cover image The Secret

The Secret

Harold Robbins. Forge, $25.95 (364pp) ISBN 978-0-312-86608-2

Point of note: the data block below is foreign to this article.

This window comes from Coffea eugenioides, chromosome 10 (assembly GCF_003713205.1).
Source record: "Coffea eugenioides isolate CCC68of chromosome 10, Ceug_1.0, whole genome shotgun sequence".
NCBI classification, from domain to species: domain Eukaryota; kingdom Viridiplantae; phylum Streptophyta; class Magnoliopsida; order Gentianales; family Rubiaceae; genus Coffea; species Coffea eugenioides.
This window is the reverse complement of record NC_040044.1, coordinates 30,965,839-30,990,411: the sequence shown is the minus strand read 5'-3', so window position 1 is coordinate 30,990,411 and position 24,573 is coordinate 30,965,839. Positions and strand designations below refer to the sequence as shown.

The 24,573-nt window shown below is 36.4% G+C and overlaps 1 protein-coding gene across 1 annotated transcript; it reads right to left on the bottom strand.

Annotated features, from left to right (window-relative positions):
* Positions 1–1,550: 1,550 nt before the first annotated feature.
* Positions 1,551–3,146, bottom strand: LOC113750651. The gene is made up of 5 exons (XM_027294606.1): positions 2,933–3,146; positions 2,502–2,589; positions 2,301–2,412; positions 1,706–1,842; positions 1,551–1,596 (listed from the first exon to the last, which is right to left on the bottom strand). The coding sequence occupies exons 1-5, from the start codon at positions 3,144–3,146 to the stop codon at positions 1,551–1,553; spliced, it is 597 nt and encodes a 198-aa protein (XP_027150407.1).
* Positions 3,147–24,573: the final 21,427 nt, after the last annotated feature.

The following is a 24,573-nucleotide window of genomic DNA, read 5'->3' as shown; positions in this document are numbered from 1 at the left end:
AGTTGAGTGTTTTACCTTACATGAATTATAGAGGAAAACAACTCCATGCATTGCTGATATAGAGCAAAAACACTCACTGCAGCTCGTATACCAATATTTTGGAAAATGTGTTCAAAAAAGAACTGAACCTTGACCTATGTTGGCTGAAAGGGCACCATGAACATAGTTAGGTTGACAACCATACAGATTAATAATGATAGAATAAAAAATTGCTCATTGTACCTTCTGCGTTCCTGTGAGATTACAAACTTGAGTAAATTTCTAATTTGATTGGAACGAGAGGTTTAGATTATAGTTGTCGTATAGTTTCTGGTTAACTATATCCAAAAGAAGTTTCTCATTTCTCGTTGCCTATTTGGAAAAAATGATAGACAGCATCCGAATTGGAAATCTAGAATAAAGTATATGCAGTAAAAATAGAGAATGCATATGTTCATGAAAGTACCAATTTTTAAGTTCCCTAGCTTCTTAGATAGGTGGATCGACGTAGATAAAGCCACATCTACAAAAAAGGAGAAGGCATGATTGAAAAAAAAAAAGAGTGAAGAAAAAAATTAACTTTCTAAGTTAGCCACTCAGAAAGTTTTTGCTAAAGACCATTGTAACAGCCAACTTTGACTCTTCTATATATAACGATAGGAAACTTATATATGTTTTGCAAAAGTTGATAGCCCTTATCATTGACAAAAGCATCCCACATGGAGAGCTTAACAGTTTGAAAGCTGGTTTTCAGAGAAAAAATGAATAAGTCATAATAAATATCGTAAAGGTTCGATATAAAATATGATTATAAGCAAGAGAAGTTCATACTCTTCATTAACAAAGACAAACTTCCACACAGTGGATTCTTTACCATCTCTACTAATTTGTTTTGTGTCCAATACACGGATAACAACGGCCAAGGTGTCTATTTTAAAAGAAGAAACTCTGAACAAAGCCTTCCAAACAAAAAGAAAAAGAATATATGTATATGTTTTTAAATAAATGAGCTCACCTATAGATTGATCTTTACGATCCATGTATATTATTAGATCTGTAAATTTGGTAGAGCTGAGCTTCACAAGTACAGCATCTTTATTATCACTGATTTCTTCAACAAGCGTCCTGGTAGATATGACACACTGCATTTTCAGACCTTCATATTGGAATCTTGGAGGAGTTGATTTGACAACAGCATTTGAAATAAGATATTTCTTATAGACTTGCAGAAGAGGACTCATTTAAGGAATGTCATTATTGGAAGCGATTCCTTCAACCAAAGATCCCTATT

A sequel to The Predators, Robbins's second posthumous novel opens with a flawless scene. Len Cooper is drinking gin and playing poker in his prep school dorm while two of his buddies masturbate over copies of Hustler. Comes a knock on the door, and grim news: Len's beautiful and adored French mother, Giselle, is dead, and his forbidding father, Jerry, is on his way to the school. The mix of comedy and tragedy, grossness and tender feelings, are described in vivid language at perfect tempo. Alas, the rest of the book is a long, slow downward slide, giving rise to suspicion that Robbins, who died in 1997, never revised the final draft. Alternately told from Len's and Jerry's points of view, the narrative chronicles the spectacular rise of the naughty lingerie empire Cheeks. The ""secret""? Just ask Len's second wife, Vittoria, n e Castellano, daughter of a capo, widow of tough guy Louie Luchese. Scanty as to motivation, obsessively covering (and baring) breasts and buttocks, Robbins's roman clef is more catalogue than story. Subplots explore sweatshop conditions, trade relations with China and technology millionaires, but all roads lead to nipple clips and crotchless panties. Empire-builders, fathers, husbands: the men in Robbins's world are, at heart, still teenage boys masturbating to Hustler. Perhaps that's Vicky's real secret. (June)